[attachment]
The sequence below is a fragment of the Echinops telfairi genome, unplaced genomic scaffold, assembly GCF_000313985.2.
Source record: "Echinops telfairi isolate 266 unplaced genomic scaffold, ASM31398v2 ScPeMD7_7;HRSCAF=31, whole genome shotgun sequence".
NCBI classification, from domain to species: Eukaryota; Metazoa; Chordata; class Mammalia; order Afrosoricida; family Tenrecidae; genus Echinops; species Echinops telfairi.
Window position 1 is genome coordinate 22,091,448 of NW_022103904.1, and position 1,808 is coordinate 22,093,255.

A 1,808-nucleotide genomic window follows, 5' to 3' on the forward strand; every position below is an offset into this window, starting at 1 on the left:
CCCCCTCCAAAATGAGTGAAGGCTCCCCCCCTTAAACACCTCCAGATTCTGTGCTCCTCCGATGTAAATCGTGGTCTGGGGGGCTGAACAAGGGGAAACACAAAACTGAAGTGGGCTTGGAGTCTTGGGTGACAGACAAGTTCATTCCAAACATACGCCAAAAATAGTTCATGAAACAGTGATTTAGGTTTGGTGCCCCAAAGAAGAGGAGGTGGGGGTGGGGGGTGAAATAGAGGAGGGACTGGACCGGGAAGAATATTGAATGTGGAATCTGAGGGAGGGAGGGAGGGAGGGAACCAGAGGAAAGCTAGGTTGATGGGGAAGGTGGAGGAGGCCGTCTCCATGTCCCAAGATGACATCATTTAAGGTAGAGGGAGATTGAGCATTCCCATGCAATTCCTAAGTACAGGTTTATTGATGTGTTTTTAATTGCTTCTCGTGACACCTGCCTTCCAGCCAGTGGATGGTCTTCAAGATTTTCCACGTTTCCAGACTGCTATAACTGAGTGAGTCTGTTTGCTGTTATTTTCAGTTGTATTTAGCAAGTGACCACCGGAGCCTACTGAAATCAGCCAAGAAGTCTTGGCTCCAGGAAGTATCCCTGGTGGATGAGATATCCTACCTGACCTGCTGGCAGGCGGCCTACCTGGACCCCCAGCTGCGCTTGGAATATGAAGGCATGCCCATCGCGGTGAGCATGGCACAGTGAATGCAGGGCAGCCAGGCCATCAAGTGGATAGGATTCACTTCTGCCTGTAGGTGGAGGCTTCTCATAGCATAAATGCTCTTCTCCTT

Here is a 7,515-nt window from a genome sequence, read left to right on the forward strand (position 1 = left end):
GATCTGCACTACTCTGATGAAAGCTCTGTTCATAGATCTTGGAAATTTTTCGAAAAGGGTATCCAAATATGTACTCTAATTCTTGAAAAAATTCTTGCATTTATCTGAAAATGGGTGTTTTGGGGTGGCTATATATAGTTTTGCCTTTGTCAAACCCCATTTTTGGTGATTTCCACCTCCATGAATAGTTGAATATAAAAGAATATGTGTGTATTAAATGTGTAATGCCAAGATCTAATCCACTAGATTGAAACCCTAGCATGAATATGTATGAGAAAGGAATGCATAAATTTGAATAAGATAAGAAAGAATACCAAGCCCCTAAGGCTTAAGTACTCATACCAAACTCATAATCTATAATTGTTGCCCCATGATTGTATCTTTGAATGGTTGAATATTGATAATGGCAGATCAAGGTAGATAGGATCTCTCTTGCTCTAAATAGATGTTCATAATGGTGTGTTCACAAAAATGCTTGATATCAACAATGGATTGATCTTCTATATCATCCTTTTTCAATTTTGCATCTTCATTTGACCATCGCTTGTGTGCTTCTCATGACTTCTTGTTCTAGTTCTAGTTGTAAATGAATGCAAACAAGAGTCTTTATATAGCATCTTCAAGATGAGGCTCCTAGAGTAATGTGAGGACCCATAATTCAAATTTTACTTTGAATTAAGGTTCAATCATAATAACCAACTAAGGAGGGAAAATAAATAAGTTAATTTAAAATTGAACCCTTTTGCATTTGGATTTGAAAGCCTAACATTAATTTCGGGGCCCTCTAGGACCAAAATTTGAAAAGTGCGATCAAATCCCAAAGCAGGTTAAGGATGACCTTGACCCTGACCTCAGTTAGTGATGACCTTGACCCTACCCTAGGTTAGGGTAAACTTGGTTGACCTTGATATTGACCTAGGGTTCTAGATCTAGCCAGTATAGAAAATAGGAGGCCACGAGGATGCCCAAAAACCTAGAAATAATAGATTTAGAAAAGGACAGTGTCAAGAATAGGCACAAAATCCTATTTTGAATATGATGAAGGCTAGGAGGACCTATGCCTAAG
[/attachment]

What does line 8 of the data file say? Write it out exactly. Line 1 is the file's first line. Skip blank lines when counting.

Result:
GATCTGCACTACTCTGATGAAAGCTCTGTTCATAGATCTTGGAAATTTTTCGAAAAGGGTATCCAAATATGTACTCTAATTCTTGAAAAAATTCTTGCATTTATCTGAAAATGGGTGTTTTGGGGTGGCTATATATAGTTTTGCCTTTGTCAAACCCCATTTTTGGTGATTTCCACCTCCATGAATAGTTGAATATAAAAGAATATGTGTGTATTAAATGTGTAATGCCAAGATCTAATCCACTAGATTGAAACCCTAGCATGAATATGTATGAGAAAGGAATGCATAAATTTGAATAAGATAAGAAAGAATACCAAGCCCCTAAGGCTTAAGTACTCATACCAAACTCATAATCTATAATTGTTGCCCCATGATTGTATCTTTGAATGGTTGAATATTGATAATGGCAGATCAAGGTAGATAGGATCTCTCTTGCTCTAAATAGATGTTCATAATGGTGTGTTCACAAAAATGCTTGATATCAACAATGGATTGATCTTCTATATCATCCTTTTTCAATTTTGCATCTTCATTTGACCATCGCTTGTGTGCTTCTCATGACTTCTTGTTCTAGTTCTAGTTGTAAATGAATGCAAACAAGAGTCTTTATATAGCATCTTCAAGATGAGGCTCCTAGAGTAATGTGAGGACCCATAATTCAAATTTTACTTTGAATTAAGGTTCAATCATAATAACCAACTAAGGAGGGAAAATAAATAAGTTAATTTAAAATTGAACCCTTTTGCATTTGGATTTGAAAGCCTAACATTAATTTCGGGGCCCTCTAGGACCAAAATTTGAAAAGTGCGATCAAATCCCAAAGCAGGTTAAGGATGACCTTGACCCTGACCTCAGTTAGTGATGACCTTGACCCTACCCTAGGTTAGGGTAAACTTGGTTGACCTTGATATTGACCTAGGGTTCTAGATCTAGCCAGTATAGAAAATAGGAGGCCACGAGGATGCCCAAAAACCTAGAAATAATAGATTTAGAAAAGGACAGTGTCAAGAATAGGCACAAAATCCTATTTTGAATATGATGAAGGCTAGGAGGACCTATGCCTAAG